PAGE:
Housing Advocates Urge Scott To End Homelessness, Empty Congregate Shelters
Baltimore housing advocates gathered in front of City Hall for a rally Thursday afternoon, demanding that the city empty all congregate shelters and keep people safely housed in hotels through at least September.
Advocates have called congregate shelters “death traps.” During this pandemic, Baltimore has been using some hotels in place of congregate shelters, so that residents can more easily socially distance and have safe housing.
Mark Council, leader of the grassroots organization Housing Our Neighbors (HON), gave an opening speech.
“No one should be left homeless in Baltimore City,” Council said. “Not the city that I was born and raised in. My city.”
Many of HON’s members, including Council, have experienced homelessness.
In January, President Joe Biden signed an executive order ensuring FEMA would fully reimburse cities for keeping people in non-congregate shelters like hotels.
On Wednesday, Scott announced that the city is looking for hotels to convert into long-term shelters. The city has put out a Request For Information, or RFI, in its search for property.
HON activist Koumba Yasin urged the city to ensure that the hotels are safe to live in.
“Some of the hotels that people are in are actually death traps as well,” she said.
Yasin and other HON members visit shelters in the city every Saturday. Recently, she said she stopped by a hotel that had rooms with mold.
Activist Anthony Williams said the hotels should also have harm reduction resources, to prevent opioid overdoses.
He also urged the mayor to bring activists like himself who’ve lived in congregate shelters to the table.
“The shelters were hideous and horrendous,” Williams said. “I had to sleep on a dirty mat with a clean blanket on a floor with 150 other men.”
Halfway through the rally, a group of activists delivered to the mayor’s office more than 400 postcards signed by city residents.
Mark Council said many of them are from people experiencing homelessness.
“From our neighbors,” Council said. “The ones staying in these shelters, hotels, bridges. Places they don't really belong.”
The postcards read: “We Can End Homelessness In Baltimore Right Now,” and urge Scott to permanently empty shelters and guarantee housing for all.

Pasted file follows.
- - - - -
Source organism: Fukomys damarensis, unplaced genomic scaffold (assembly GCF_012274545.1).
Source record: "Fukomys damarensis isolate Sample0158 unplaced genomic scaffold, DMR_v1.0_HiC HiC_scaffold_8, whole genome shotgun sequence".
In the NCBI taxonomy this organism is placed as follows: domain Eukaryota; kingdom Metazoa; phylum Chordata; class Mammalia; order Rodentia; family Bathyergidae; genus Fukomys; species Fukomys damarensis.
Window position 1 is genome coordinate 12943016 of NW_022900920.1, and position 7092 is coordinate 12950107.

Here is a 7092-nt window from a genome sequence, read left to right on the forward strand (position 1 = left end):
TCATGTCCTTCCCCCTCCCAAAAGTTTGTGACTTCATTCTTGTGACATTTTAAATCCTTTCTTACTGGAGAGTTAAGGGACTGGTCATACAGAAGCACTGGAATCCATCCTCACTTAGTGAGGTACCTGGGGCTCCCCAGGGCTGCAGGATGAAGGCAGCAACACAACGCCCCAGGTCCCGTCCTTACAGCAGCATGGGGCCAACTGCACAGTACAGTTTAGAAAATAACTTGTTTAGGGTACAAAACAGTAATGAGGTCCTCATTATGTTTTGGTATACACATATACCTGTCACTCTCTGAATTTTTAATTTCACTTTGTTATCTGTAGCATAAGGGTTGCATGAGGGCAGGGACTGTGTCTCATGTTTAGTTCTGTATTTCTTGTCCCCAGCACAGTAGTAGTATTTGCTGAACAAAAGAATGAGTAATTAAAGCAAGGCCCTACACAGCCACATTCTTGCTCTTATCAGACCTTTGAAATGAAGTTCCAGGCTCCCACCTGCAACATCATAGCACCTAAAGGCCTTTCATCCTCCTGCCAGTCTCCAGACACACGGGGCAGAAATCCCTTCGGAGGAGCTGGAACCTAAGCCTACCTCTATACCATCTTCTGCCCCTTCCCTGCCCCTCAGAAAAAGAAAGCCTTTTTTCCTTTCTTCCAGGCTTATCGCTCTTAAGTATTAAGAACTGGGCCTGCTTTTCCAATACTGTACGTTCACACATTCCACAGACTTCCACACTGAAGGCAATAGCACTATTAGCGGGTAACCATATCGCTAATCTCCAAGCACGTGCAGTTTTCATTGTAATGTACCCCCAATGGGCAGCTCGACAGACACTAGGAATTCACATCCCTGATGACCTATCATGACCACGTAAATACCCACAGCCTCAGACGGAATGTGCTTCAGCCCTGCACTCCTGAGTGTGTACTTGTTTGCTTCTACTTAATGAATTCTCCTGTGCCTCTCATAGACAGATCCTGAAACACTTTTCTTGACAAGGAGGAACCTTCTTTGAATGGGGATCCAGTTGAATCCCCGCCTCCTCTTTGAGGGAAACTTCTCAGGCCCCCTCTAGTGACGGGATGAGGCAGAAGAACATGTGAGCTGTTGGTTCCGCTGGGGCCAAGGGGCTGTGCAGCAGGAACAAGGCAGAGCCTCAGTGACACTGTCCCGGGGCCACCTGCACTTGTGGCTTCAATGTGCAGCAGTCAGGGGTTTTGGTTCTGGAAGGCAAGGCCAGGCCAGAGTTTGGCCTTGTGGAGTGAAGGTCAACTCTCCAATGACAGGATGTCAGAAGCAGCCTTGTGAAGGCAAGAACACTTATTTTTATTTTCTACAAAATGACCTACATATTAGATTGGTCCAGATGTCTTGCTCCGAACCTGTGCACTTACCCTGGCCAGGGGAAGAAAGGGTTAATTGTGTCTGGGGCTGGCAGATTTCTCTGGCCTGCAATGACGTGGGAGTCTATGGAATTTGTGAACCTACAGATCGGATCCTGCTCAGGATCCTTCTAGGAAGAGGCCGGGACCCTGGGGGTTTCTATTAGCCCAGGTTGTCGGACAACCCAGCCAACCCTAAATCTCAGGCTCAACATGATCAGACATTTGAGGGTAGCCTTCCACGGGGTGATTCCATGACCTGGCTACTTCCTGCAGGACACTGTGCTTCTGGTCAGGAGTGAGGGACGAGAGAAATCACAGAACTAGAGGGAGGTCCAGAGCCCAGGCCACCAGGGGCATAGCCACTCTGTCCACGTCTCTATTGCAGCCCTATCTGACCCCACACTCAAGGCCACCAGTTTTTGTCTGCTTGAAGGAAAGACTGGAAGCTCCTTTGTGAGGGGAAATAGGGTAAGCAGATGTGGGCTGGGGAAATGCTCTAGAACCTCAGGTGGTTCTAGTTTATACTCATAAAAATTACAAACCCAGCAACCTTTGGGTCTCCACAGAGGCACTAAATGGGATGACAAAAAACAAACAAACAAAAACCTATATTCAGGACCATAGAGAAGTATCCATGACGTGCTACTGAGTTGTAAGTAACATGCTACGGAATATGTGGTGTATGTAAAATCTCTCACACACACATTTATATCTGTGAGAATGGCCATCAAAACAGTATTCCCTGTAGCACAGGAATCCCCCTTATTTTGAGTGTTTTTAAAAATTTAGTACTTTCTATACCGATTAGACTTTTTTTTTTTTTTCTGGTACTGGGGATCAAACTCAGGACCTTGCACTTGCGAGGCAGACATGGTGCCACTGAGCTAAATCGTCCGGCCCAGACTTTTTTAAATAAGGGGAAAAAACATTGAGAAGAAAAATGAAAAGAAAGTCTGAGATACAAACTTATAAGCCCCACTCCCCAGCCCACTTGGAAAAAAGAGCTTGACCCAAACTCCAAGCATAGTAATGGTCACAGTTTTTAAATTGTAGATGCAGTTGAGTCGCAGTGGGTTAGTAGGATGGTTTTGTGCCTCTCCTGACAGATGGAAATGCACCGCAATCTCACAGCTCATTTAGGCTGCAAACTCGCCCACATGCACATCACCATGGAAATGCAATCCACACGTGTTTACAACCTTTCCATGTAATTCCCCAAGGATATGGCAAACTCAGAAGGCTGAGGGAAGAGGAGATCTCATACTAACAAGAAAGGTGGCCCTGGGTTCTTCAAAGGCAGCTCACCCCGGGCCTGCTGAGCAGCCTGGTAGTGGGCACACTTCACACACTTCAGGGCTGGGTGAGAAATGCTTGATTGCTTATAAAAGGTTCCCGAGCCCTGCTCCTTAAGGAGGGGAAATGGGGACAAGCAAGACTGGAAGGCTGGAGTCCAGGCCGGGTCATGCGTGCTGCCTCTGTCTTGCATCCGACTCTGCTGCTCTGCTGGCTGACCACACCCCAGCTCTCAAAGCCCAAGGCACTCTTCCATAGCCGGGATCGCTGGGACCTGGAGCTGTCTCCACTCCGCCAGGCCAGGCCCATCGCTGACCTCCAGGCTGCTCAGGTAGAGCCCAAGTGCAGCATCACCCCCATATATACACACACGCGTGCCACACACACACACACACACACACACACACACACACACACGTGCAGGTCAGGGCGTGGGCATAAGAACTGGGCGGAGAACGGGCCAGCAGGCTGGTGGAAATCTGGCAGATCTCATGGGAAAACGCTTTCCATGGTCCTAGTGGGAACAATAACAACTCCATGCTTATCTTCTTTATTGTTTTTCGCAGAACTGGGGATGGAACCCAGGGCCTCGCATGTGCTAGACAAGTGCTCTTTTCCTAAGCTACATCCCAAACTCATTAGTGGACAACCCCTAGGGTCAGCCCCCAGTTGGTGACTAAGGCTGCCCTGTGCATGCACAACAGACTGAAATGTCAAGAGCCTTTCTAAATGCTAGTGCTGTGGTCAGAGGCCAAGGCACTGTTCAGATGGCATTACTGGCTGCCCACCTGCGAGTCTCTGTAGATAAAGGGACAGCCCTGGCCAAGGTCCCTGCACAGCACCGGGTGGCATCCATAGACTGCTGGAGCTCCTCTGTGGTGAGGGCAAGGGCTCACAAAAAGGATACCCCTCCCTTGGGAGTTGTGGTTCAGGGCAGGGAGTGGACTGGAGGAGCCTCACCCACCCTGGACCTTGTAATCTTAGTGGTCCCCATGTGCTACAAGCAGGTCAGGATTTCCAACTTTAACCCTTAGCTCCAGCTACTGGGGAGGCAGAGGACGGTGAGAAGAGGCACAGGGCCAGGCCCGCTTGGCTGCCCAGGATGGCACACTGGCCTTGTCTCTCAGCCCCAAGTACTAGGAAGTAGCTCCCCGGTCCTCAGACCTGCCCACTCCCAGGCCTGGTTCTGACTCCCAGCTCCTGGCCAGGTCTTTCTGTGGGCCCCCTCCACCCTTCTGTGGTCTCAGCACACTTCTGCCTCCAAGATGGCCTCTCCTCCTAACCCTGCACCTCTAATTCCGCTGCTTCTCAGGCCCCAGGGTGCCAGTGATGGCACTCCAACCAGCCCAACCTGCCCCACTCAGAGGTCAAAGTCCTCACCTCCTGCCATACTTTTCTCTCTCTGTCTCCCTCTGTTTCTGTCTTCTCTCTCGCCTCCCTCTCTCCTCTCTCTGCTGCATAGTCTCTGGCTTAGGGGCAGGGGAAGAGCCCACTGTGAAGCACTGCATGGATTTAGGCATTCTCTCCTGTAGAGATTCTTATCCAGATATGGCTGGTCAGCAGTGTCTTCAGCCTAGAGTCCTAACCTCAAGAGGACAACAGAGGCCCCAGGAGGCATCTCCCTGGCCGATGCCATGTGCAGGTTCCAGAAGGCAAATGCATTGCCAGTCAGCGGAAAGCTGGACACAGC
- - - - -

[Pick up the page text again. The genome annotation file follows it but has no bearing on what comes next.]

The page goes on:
City Councilwoman Odette Ramos, a Democrat representing North Baltimore, commended Scott’s initiative to purchase hotels.
“That is a good first step,” Ramos said. “But there is much more to do.”
She highlighted a bill by Councilman Ryan Dorsey that would replace the Mayor’s Office of Homeless Services with an Office To End Homelessness and implement a permanent housing voucher program. The City Council passed the bill last year, but then Mayor Jack Young did not sign it into law.
In an interview with WYPR, Scott said that finding hotels to use as long-term shelters is the first step in his anti-homelessness strategy.
“Our goal is to create more permanent, non-congregate housing opportunities that serve between 100 and 130 people at any single location,” he said.
Scott said another first step in tackling homelessness would be getting a new director for his Office of Homeless Services.
“Everything else comes after that,” he said. “You have to have a leader of the agency. And we're pretty close to doing that.”
For nearly a year, the acting director of that office has been Tisha Edwards. Edwards is also Director of the Mayor’s Office of Children & Family Success.
Scott did not confirm an announcement date for when he would replace Edwards.
“I don't like to jinx myself,” he said. “I'll just say it's in the very near future.”
Mark Council praised Scott’s move to purchase hotels as a step in the right direction, but urged advocates to continue holding the mayor accountable.
“We just want to keep the pressure on,” he said. “We need to keep the pressure on.”